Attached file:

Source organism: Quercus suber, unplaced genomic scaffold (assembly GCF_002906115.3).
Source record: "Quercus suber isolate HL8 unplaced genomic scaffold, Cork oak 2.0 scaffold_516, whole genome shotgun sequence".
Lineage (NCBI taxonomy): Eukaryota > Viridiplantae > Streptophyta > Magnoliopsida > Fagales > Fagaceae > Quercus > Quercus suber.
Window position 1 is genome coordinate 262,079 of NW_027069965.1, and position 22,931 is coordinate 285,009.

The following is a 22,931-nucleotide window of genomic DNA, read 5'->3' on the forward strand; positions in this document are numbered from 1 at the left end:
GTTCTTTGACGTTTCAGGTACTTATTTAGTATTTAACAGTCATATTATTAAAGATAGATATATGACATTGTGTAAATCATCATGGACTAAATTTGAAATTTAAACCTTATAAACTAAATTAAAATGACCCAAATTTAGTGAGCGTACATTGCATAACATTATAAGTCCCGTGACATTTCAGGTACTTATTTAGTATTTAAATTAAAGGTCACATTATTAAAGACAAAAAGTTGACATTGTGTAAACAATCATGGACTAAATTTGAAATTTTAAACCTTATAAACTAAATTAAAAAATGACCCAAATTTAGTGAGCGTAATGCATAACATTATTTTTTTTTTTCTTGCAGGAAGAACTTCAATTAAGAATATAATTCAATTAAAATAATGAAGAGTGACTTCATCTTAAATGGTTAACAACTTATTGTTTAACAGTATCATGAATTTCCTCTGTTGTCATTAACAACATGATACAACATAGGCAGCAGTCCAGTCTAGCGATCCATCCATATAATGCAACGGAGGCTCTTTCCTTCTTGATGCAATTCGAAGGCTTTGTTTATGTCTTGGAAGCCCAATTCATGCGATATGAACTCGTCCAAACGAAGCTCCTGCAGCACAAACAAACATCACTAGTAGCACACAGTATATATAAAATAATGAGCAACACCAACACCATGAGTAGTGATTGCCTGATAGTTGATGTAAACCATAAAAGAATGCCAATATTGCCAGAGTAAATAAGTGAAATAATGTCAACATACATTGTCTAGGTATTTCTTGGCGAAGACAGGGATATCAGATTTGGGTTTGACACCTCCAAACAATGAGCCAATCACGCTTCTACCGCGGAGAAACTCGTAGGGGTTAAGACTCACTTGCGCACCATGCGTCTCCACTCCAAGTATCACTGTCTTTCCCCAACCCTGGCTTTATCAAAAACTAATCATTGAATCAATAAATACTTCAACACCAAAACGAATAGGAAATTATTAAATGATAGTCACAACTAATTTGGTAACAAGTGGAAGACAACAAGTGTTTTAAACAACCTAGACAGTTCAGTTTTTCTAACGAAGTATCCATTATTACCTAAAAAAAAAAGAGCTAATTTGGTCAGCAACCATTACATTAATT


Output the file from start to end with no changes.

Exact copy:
Source organism: Quercus suber, unplaced genomic scaffold (assembly GCF_002906115.3).
Source record: "Quercus suber isolate HL8 unplaced genomic scaffold, Cork oak 2.0 scaffold_516, whole genome shotgun sequence".
Lineage (NCBI taxonomy): Eukaryota > Viridiplantae > Streptophyta > Magnoliopsida > Fagales > Fagaceae > Quercus > Quercus suber.
Window position 1 is genome coordinate 262,079 of NW_027069965.1, and position 22,931 is coordinate 285,009.

The following is a 22,931-nucleotide window of genomic DNA, read 5'->3' on the forward strand; positions in this document are numbered from 1 at the left end:
GTTCTTTGACGTTTCAGGTACTTATTTAGTATTTAACAGTCATATTATTAAAGATAGATATATGACATTGTGTAAATCATCATGGACTAAATTTGAAATTTAAACCTTATAAACTAAATTAAAATGACCCAAATTTAGTGAGCGTACATTGCATAACATTATAAGTCCCGTGACATTTCAGGTACTTATTTAGTATTTAAATTAAAGGTCACATTATTAAAGACAAAAAGTTGACATTGTGTAAACAATCATGGACTAAATTTGAAATTTTAAACCTTATAAACTAAATTAAAAAATGACCCAAATTTAGTGAGCGTAATGCATAACATTATTTTTTTTTTTCTTGCAGGAAGAACTTCAATTAAGAATATAATTCAATTAAAATAATGAAGAGTGACTTCATCTTAAATGGTTAACAACTTATTGTTTAACAGTATCATGAATTTCCTCTGTTGTCATTAACAACATGATACAACATAGGCAGCAGTCCAGTCTAGCGATCCATCCATATAATGCAACGGAGGCTCTTTCCTTCTTGATGCAATTCGAAGGCTTTGTTTATGTCTTGGAAGCCCAATTCATGCGATATGAACTCGTCCAAACGAAGCTCCTGCAGCACAAACAAACATCACTAGTAGCACACAGTATATATAAAATAATGAGCAACACCAACACCATGAGTAGTGATTGCCTGATAGTTGATGTAAACCATAAAAGAATGCCAATATTGCCAGAGTAAATAAGTGAAATAATGTCAACATACATTGTCTAGGTATTTCTTGGCGAAGACAGGGATATCAGATTTGGGTTTGACACCTCCAAACAATGAGCCAATCACGCTTCTACCGCGGAGAAACTCGTAGGGGTTAAGACTCACTTGCGCACCATGCGTCTCCACTCCAAGTATCACTGTCTTTCCCCAACCCTGGCTTTATCAAAAACTAATCATTGAATCAATAAATACTTCAACACCAAAACGAATAGGAAATTATTAAATGATAGTCACAACTAATTTGGTAACAAGTGGAAGACAACAAGTGTTTTAAACAACCTAGACAGTTCAGTTTTTCTAACGAAGTATCCATTATTACCTAAAAAAAAAAGAGCTAATTTGGTCAGCAACCATTACATTAATT